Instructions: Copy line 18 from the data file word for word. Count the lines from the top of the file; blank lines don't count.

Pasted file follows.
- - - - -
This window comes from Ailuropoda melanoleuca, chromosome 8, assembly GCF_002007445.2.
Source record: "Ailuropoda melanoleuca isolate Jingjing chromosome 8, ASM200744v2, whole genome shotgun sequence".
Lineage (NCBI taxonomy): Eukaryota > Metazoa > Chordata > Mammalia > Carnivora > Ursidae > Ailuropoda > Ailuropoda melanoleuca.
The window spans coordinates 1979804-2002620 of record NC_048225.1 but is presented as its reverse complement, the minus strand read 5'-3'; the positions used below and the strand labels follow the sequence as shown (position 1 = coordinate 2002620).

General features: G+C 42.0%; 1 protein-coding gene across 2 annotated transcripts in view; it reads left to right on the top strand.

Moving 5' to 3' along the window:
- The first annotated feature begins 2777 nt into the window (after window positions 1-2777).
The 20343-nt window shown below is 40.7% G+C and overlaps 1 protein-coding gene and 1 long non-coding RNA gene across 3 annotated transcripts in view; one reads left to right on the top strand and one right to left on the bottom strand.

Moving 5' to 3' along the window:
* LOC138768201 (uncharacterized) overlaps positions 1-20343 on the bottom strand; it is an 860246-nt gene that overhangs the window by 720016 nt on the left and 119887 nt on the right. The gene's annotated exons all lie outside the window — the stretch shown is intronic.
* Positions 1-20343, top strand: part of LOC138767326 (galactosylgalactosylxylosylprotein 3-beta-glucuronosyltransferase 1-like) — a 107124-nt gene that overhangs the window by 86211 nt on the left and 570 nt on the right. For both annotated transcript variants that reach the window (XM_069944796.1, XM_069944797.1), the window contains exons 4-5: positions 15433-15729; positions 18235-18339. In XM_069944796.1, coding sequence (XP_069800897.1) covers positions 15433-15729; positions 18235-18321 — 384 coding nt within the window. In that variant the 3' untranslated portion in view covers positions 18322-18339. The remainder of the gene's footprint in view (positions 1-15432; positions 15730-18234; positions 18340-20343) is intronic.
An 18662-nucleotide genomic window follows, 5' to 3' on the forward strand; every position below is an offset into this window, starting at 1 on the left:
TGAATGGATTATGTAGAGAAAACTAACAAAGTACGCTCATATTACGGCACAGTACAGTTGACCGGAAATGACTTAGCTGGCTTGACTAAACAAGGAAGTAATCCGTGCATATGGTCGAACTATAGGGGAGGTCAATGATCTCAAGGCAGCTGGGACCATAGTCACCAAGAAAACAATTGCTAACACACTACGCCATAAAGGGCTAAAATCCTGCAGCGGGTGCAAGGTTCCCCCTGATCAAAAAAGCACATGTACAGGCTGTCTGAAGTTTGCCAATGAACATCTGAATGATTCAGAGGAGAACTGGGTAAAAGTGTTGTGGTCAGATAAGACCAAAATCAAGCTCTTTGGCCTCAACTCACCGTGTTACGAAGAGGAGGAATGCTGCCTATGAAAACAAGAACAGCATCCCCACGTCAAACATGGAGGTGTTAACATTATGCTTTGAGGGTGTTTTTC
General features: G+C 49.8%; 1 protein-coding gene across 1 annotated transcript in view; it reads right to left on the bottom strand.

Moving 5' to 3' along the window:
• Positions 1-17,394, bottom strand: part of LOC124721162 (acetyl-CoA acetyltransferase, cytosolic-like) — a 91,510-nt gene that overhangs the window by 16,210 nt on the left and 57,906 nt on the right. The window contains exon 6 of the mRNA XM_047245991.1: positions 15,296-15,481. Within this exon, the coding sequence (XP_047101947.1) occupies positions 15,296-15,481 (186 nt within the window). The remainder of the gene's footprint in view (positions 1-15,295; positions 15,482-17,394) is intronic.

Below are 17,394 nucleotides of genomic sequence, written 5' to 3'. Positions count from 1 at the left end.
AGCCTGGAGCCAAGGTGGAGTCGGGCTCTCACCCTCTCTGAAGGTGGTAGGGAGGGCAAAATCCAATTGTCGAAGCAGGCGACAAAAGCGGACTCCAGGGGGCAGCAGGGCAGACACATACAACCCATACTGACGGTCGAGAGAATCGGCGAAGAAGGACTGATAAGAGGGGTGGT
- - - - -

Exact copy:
AGCCTGGAGCCAAGGTGGAGTCGGGCTCTCACCCTCTCTGAAGGTGGTAGGGAGGGCAAAATCCAATTGTCGAAGCAGGCGACAAAAGCGGACTCCAGGGGGCAGCAGGGCAGACACATACAACCCATACTGACGGTCGAGAGAATCGGCGAAGAAGGACTGATAAGAGGGGTGGT